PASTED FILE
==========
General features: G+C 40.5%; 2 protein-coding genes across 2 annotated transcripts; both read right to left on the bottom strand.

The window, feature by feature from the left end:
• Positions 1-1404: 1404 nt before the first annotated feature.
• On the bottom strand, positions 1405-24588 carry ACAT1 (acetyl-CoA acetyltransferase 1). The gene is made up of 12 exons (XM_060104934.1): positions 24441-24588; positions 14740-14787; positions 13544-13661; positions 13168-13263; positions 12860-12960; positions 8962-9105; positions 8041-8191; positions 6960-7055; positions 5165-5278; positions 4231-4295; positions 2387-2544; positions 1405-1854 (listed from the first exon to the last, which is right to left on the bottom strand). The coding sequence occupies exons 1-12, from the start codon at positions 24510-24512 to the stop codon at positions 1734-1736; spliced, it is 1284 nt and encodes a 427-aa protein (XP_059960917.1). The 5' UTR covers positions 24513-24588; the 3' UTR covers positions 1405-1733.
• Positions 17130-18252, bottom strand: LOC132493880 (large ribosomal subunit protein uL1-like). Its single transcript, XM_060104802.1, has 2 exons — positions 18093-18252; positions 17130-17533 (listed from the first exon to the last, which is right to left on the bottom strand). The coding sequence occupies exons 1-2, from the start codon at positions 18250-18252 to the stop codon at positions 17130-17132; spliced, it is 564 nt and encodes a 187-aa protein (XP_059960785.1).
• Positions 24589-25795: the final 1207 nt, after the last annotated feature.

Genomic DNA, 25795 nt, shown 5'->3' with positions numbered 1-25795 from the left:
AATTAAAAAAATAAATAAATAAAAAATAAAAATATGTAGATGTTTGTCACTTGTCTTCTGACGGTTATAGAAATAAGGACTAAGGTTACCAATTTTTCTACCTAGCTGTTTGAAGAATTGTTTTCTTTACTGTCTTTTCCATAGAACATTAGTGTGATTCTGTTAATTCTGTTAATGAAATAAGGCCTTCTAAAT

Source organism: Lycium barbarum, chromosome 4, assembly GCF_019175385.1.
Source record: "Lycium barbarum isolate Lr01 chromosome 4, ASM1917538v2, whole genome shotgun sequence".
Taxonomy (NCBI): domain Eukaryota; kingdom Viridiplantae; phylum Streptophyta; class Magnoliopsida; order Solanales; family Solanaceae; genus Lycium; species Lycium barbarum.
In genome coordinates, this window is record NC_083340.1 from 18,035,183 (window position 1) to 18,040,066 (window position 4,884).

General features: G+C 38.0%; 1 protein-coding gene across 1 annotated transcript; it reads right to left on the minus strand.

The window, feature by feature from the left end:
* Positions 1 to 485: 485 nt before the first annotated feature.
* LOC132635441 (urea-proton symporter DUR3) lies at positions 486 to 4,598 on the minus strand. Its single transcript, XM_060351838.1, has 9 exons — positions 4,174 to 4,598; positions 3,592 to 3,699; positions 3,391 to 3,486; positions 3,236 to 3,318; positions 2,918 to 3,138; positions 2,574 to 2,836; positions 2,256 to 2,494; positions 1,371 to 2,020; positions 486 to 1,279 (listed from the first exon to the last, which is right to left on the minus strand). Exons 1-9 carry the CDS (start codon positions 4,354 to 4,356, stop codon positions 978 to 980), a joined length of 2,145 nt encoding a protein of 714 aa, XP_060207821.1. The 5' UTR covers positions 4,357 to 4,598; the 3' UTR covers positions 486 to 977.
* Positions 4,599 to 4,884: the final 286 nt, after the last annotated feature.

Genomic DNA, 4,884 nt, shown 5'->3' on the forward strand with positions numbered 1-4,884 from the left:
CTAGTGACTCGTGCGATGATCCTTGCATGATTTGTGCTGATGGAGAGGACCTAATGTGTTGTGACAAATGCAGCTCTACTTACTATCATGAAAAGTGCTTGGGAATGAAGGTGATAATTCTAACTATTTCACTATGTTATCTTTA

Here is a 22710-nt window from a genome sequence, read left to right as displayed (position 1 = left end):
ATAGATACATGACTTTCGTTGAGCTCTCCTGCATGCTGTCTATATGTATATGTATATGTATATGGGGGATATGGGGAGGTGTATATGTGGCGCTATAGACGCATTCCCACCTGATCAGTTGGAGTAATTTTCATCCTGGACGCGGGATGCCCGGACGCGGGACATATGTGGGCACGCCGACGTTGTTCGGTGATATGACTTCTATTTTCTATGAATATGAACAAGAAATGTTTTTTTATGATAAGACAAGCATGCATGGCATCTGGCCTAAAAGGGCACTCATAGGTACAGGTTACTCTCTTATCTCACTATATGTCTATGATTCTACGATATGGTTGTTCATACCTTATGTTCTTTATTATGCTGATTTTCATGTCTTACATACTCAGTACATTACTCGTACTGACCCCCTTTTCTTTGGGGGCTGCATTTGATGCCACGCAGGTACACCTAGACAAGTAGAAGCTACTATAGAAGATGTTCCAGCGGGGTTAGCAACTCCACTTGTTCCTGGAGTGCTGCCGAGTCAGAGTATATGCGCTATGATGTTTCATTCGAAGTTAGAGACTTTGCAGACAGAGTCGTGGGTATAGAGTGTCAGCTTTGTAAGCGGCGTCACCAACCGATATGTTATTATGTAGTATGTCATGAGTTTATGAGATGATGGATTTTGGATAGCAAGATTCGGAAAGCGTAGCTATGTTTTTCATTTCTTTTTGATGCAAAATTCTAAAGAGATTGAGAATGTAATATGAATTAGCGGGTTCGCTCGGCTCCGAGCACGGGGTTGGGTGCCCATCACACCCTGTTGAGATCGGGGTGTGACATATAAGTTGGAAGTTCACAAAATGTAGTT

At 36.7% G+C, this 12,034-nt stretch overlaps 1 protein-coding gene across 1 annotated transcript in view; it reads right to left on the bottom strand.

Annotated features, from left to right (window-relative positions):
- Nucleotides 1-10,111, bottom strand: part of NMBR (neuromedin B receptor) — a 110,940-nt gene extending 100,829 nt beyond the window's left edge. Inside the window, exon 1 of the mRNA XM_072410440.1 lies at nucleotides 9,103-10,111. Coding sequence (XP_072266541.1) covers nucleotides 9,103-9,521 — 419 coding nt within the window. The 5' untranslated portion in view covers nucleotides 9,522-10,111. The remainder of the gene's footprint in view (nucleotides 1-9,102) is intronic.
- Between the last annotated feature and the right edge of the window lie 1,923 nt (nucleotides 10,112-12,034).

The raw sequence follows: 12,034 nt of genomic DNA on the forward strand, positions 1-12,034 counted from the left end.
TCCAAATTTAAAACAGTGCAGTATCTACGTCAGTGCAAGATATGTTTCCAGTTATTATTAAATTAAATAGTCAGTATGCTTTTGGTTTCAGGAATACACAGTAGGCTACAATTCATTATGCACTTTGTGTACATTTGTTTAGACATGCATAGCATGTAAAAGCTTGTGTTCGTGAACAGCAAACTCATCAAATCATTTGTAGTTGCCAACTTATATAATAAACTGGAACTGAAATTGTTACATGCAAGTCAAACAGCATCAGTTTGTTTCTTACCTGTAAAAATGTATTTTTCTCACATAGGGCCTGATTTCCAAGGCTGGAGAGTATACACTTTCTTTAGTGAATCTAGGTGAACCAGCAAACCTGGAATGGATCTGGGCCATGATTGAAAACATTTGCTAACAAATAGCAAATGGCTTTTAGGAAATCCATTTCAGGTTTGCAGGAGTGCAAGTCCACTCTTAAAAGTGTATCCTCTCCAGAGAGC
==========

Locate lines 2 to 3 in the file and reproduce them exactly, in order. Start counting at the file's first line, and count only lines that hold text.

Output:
The window, feature by feature from the left end:
• Positions 1-1404: 1404 nt before the first annotated feature.